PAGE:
My Experience of Formation – a reflection
We have reached another landmark on the way towards Solemn Vows. Last May (2020), I finally completed the required theological studies, which followed the philosophical ones. It has been a very busy three years in the formation house, during which I was mainly occupied with the academic part of the formation. But formation is not only about studying (thank God!). Weeks passed by quickly with pastoral placements, human and spiritual formation, and, of course, with community life and prayer. Studies have been tough at times, but I loved studying theology. I really did. To be honest though, if it wasn’t for that day a week that I was meeting people out in the community, sharing life with them, the studies would have been much harder. We are called to be with people and each person we meet brings us life as much as we desire to bring life (hopefully we do) to them. Even in the most difficult situations, it is real life.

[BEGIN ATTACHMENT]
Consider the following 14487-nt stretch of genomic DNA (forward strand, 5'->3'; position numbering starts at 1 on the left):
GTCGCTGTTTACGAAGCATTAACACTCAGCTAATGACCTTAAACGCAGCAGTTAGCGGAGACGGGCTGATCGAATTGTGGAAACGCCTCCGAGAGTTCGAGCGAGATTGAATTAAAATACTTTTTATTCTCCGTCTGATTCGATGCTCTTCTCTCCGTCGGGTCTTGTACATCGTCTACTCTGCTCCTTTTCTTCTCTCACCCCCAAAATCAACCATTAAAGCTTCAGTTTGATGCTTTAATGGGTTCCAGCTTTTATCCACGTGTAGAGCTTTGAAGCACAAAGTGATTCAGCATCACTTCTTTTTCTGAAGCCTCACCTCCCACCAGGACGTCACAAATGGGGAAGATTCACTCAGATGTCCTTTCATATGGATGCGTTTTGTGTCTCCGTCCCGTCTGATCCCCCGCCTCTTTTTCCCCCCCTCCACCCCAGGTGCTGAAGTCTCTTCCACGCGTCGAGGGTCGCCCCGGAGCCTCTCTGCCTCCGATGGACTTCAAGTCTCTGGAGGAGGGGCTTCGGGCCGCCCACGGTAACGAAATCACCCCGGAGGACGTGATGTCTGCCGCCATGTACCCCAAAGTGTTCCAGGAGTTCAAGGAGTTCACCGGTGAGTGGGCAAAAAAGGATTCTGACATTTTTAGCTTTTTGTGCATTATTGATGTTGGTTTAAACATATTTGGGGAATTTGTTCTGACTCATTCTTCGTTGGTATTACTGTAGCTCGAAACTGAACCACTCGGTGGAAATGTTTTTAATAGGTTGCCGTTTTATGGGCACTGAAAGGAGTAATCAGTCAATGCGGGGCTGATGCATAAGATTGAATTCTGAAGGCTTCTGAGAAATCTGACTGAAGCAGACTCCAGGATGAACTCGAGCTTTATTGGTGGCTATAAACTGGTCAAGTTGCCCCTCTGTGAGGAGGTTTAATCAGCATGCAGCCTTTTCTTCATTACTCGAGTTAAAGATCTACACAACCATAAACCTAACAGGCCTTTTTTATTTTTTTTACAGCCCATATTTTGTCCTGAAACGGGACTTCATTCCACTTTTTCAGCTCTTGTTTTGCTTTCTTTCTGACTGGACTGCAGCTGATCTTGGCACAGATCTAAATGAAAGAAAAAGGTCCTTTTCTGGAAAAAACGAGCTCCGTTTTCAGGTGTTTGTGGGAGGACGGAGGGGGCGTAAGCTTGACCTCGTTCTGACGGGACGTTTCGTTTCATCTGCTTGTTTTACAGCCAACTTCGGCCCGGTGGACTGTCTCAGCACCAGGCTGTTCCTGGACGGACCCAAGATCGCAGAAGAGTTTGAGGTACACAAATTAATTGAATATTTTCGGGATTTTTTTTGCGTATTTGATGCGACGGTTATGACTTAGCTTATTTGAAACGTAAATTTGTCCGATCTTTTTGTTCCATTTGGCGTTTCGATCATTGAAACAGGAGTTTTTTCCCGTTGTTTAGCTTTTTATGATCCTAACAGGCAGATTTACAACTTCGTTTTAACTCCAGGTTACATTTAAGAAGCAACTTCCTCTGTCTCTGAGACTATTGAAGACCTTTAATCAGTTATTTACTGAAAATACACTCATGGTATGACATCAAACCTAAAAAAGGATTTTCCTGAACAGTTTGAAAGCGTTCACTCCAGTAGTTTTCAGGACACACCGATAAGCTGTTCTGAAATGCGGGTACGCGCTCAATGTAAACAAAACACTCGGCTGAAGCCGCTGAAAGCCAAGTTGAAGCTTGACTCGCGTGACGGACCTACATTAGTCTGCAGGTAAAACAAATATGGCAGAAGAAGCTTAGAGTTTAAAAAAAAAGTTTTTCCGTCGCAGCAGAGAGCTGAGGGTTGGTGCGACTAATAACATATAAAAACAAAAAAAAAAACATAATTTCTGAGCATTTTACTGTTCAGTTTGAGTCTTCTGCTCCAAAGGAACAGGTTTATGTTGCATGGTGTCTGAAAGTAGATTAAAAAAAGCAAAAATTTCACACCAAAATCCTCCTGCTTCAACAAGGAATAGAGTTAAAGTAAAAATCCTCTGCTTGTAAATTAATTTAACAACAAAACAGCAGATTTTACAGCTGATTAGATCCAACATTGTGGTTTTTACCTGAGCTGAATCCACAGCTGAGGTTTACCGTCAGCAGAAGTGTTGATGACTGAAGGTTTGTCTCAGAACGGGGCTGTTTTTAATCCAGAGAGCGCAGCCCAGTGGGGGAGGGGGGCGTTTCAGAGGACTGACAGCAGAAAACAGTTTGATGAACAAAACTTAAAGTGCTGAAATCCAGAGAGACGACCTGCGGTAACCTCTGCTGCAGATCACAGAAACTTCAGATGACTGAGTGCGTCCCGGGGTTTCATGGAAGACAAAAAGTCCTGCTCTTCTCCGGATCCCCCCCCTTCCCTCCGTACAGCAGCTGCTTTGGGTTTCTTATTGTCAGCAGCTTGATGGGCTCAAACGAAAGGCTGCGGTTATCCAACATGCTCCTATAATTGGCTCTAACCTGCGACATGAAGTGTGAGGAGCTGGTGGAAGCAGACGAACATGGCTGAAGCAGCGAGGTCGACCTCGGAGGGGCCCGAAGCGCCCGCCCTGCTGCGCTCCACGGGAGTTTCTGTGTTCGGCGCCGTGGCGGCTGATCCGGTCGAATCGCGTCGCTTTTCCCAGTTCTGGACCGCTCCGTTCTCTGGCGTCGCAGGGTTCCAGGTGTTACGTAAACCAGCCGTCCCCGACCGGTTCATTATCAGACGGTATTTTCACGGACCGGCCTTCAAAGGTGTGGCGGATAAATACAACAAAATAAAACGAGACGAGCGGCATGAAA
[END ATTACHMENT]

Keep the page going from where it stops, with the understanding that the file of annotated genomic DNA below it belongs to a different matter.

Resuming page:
Community is a huge support as well. Much more than one imagines. The chance we h
ave to share with one another every day, to unload our burdens small or big they might be, is invaluable. My brothers have always been here for me. Anytime really. ‘We are in this together, we read it often in these covid times… in our community, I found that we really are in this together, in this life with our lives. “Bear one another’s burdens, and in this way, you will fulfill the law of Christ,” said Paul to the Galatians (Gal 6:2). Well, we try and I think we are quite good at it. Of course, life in our community isn’t perfect…well, what family is?
Sometimes I look back at when I first arrived here in Dublin five years ago. I was 34 at that time and I thought I was a man, but all I can see is a toddler of myself. Now I see how much I grew, or should I say how much work God did in me and with me through all